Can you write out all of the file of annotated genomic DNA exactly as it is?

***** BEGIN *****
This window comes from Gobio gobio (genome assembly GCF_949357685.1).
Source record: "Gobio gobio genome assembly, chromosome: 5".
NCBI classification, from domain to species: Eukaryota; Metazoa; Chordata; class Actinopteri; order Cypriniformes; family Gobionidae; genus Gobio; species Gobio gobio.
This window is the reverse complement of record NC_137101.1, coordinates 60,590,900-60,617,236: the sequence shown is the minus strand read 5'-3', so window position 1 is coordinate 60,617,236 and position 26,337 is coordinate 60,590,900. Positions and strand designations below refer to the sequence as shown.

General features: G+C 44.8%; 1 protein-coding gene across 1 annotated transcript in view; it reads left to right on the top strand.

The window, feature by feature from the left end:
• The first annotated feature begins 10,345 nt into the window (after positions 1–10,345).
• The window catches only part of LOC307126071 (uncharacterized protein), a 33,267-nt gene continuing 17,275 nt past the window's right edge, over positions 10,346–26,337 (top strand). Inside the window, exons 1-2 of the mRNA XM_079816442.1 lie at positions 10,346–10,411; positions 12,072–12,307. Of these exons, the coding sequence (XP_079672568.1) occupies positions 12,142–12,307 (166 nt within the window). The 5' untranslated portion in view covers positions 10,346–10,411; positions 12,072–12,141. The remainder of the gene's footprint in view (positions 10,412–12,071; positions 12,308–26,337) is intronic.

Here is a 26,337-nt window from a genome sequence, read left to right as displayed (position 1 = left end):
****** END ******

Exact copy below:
This window comes from Gobio gobio (genome assembly GCF_949357685.1).
Source record: "Gobio gobio genome assembly, chromosome: 5".
NCBI classification, from domain to species: Eukaryota; Metazoa; Chordata; class Actinopteri; order Cypriniformes; family Gobionidae; genus Gobio; species Gobio gobio.
This window is the reverse complement of record NC_137101.1, coordinates 60,590,900-60,617,236: the sequence shown is the minus strand read 5'-3', so window position 1 is coordinate 60,617,236 and position 26,337 is coordinate 60,590,900. Positions and strand designations below refer to the sequence as shown.

General features: G+C 44.8%; 1 protein-coding gene across 1 annotated transcript in view; it reads left to right on the top strand.

The window, feature by feature from the left end:
• The first annotated feature begins 10,345 nt into the window (after positions 1–10,345).
• The window catches only part of LOC307126071 (uncharacterized protein), a 33,267-nt gene continuing 17,275 nt past the window's right edge, over positions 10,346–26,337 (top strand). Inside the window, exons 1-2 of the mRNA XM_079816442.1 lie at positions 10,346–10,411; positions 12,072–12,307. Of these exons, the coding sequence (XP_079672568.1) occupies positions 12,142–12,307 (166 nt within the window). The 5' untranslated portion in view covers positions 10,346–10,411; positions 12,072–12,141. The remainder of the gene's footprint in view (positions 10,412–12,071; positions 12,308–26,337) is intronic.

Here is a 26,337-nt window from a genome sequence, read left to right as displayed (position 1 = left end):